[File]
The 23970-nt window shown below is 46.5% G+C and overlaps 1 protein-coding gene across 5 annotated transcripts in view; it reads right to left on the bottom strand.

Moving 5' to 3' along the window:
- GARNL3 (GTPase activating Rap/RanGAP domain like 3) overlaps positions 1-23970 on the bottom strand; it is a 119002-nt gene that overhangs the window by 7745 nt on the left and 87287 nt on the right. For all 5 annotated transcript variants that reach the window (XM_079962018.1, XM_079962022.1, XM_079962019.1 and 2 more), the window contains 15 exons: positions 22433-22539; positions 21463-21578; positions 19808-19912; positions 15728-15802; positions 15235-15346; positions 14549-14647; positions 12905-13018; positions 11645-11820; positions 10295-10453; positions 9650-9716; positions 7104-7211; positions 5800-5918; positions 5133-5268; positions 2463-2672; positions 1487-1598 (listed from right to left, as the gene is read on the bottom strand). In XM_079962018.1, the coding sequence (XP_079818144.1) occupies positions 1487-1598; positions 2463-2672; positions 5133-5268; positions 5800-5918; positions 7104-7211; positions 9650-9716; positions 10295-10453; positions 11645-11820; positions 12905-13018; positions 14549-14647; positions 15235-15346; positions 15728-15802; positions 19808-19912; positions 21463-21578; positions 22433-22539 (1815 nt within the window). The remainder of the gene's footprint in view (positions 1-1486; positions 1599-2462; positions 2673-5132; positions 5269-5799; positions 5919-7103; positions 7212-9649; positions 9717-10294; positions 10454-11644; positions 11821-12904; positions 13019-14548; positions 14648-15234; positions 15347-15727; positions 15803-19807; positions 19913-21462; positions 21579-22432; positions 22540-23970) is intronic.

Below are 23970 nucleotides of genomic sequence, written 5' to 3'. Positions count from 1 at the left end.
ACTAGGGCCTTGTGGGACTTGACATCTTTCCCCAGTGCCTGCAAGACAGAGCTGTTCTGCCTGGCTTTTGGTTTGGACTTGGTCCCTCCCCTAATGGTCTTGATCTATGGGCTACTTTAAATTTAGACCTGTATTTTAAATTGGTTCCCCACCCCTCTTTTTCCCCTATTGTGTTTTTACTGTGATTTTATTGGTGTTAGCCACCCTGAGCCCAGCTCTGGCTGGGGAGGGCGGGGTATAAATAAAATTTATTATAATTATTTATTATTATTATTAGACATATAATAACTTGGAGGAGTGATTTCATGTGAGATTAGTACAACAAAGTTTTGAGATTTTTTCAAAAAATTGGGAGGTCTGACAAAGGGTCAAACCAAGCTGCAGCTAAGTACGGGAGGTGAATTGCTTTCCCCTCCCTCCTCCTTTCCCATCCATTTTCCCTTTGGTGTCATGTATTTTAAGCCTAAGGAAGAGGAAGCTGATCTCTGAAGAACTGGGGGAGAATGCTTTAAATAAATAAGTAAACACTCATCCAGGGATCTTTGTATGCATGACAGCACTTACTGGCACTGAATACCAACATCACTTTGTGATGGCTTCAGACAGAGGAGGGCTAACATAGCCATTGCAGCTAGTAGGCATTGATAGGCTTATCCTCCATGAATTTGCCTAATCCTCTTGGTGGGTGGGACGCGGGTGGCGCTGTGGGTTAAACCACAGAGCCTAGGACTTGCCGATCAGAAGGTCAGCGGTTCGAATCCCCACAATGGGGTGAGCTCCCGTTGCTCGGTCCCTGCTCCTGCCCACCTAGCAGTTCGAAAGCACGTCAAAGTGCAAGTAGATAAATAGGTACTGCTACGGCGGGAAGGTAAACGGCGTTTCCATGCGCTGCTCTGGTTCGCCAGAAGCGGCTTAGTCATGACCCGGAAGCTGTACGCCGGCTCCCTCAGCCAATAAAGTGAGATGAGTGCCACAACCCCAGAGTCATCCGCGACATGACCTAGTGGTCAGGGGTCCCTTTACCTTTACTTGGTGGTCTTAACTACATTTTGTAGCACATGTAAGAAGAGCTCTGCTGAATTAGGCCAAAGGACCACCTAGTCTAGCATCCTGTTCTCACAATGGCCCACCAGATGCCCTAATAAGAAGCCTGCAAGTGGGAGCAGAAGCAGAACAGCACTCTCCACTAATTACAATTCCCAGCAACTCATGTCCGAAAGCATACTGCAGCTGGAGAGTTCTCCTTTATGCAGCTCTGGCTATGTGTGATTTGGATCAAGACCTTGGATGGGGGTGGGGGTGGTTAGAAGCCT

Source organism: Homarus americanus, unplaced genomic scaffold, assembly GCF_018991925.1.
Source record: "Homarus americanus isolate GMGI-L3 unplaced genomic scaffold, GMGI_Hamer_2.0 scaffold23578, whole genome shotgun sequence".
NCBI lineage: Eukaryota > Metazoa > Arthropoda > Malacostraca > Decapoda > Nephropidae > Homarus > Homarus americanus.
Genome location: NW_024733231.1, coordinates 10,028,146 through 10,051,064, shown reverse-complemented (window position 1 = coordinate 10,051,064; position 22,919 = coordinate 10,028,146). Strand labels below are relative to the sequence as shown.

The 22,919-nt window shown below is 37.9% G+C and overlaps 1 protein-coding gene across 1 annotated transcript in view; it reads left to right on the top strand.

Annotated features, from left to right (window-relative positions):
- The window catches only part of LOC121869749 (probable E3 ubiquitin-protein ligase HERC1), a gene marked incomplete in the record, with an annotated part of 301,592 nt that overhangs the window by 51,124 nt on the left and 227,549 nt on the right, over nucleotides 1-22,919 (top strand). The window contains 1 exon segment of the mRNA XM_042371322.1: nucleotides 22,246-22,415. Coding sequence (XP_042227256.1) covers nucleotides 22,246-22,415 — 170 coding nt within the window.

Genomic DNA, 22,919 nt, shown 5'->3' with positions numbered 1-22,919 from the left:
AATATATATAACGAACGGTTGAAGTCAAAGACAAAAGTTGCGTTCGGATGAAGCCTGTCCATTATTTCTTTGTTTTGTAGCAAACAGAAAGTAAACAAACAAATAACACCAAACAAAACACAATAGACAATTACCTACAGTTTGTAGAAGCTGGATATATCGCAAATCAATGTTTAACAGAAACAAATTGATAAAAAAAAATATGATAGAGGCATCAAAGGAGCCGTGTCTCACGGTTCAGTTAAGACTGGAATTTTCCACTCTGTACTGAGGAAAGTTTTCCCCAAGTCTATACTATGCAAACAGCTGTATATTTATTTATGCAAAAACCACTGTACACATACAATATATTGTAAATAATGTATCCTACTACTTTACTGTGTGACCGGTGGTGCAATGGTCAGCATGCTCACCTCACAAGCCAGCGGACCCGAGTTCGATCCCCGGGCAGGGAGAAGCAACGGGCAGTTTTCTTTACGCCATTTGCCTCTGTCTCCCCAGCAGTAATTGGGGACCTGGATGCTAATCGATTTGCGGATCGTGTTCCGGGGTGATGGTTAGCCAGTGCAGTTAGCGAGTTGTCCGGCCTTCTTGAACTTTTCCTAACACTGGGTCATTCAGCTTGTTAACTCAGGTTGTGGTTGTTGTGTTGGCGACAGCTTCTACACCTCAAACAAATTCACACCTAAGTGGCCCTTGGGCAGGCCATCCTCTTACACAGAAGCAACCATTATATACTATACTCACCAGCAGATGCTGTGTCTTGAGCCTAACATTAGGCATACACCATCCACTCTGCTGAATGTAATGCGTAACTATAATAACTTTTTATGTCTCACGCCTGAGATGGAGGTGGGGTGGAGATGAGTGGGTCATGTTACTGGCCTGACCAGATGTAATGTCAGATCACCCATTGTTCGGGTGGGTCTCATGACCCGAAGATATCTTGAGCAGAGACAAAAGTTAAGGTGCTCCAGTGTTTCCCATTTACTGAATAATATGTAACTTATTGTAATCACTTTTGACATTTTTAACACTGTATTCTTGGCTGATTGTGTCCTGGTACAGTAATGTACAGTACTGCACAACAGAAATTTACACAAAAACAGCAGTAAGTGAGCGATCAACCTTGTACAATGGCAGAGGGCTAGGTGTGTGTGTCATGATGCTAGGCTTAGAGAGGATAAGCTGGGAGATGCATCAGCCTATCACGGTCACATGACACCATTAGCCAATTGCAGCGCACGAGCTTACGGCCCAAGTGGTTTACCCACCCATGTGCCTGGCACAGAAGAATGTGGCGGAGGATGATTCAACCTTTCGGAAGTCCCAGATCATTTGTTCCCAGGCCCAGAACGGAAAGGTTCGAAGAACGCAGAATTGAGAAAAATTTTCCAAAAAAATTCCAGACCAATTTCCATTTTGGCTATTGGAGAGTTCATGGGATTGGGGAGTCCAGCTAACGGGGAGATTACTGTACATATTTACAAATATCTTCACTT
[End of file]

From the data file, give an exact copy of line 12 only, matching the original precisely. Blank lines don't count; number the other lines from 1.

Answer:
- The window catches only part of LOC121869749 (probable E3 ubiquitin-protein ligase HERC1), a gene marked incomplete in the record, with an annotated part of 301,592 nt that overhangs the window by 51,124 nt on the left and 227,549 nt on the right, over nucleotides 1-22,919 (top strand). The window contains 1 exon segment of the mRNA XM_042371322.1: nucleotides 22,246-22,415. Coding sequence (XP_042227256.1) covers nucleotides 22,246-22,415 — 170 coding nt within the window.